in Education News, Featured
New York State Board of Regents

Betty A. Rosa

Interim Commissioner of Education

The State Education Department

The University of the State of New York / Albany, NY 12234
Office of Communications




Media Contact:

JP O’Hare or Jeanne Beattie

(518) 474-1201


Yesterday will forever be remembered as a dark day in American history. We all witnessed a violent, lawless mob breach our nation’s Capital in an attempt to thwart the democratic will of the people. It was an assault on our democracy from an enemy within. The mob failed in its attempt, and Congress ultimately proceeded with its Constitutional duty to certify the results of the presidential election. As adults, we can understand and put into proper context the devastation we witnessed. But what did yesterday’s assault on our democracy mean to our children? How will they come to understand what happened? How will they process the images of a Confederate flag – that hateful reminder of another failed insurrection – being paraded through the halls of the Capitol? How will they be able to handle the emotional toll of yesterday’s violence and treachery on top of everything else they are trying to cope with in a year like no other?

Our schools can help. Teachers and counselors are there to remind our students they are loved and cared for, and there are resources available to help them deal with the pain they may be experiencing. Teachers are also there to explain to their students that we are so much better than this as a nation; that we will never solve our problems through violence. At the end of the day, members of the riotous mob were arrested or dispersed; Congress returned to its work; and Joe Biden and Kamala Harris were officially certified as our next President and Vice President.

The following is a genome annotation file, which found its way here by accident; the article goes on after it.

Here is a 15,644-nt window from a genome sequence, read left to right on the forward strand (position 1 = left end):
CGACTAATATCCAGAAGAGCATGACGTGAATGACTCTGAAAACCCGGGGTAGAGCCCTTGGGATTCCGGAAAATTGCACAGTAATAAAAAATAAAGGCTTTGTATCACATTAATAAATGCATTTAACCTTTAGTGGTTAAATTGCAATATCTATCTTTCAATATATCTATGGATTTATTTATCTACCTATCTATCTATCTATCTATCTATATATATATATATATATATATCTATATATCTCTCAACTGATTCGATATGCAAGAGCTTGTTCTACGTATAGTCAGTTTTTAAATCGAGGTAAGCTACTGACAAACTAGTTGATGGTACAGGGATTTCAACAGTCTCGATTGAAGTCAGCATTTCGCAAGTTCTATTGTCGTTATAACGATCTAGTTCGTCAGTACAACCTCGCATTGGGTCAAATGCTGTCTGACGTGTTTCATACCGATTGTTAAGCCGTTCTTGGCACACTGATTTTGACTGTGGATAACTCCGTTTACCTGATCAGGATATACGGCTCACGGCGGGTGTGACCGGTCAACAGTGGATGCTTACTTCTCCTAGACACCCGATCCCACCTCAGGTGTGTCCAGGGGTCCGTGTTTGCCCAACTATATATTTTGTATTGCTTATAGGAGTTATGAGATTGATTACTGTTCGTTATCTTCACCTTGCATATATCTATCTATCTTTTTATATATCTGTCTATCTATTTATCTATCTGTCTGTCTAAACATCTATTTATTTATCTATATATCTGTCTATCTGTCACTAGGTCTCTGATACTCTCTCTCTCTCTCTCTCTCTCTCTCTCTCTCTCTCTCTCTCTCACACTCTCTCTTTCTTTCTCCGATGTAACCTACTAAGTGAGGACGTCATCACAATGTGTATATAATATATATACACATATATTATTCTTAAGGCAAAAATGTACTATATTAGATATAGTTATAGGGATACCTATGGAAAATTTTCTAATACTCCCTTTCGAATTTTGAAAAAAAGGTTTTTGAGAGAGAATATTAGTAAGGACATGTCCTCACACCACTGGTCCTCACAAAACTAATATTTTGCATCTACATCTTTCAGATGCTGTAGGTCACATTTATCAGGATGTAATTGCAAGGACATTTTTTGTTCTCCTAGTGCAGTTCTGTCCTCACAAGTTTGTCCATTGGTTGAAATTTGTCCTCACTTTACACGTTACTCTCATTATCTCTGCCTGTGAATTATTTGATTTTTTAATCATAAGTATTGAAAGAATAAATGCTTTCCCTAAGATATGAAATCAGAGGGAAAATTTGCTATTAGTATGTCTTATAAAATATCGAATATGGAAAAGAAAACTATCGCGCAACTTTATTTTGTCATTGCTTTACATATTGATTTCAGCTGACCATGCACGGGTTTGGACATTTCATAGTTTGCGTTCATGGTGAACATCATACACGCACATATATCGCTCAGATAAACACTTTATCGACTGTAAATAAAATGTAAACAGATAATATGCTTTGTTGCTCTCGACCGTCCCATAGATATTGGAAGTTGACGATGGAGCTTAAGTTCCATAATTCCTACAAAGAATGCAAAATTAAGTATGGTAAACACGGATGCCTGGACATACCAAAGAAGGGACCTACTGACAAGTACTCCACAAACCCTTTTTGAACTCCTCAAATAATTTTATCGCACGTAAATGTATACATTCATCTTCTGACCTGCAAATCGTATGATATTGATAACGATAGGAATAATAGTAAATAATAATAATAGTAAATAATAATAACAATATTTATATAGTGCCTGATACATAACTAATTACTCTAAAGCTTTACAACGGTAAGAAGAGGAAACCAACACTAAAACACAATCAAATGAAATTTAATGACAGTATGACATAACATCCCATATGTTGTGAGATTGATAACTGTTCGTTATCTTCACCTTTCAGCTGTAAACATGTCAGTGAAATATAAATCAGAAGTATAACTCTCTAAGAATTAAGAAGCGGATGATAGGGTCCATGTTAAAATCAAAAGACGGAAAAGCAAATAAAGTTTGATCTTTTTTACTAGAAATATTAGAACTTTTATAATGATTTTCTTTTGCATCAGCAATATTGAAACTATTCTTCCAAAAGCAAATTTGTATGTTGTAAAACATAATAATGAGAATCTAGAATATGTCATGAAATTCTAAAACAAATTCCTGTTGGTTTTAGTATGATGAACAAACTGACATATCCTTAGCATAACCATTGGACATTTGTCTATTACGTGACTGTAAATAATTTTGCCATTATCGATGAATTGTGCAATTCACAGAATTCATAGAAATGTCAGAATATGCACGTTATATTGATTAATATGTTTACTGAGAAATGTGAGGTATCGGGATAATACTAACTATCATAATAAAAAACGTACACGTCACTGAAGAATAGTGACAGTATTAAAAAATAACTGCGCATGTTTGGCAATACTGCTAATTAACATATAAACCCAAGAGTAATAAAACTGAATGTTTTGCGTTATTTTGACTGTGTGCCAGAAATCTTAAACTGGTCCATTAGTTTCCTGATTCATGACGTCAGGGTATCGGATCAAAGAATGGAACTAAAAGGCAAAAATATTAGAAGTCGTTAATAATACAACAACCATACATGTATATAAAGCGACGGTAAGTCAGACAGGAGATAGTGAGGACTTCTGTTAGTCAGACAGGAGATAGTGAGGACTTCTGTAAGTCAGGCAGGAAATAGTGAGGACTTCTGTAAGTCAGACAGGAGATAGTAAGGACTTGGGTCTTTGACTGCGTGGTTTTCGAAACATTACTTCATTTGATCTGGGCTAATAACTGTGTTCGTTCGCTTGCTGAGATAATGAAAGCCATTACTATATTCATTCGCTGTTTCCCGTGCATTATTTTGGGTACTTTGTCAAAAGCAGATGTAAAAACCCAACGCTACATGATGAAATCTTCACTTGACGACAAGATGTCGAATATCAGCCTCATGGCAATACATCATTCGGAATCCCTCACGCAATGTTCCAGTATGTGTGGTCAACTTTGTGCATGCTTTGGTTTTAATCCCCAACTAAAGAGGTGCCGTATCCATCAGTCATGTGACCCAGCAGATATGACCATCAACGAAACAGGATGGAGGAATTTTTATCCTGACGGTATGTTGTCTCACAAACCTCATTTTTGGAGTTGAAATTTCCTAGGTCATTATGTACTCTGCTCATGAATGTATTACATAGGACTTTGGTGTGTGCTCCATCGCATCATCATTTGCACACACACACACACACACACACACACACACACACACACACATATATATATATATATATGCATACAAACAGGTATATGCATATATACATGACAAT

As dark as yesterday was, there was light too. Because in the midst of the all the carnage – at some point between the President inciting an angry mob to violence and members of Congress debating whether to disenfranchise the will of the American voters – something truly amazing happened. The Jewish child of an immigrant and the Black son of a woman who “used to pick somebody else’s cotton” were elected to statewide office in Georgia in a runoff election, even though that process was specifically designed to keep people just like them from ever being elected.

America truly is a land of hope and opportunity. As educators and parents, we all have a duty to teach New York’s children that we can never take that for granted.

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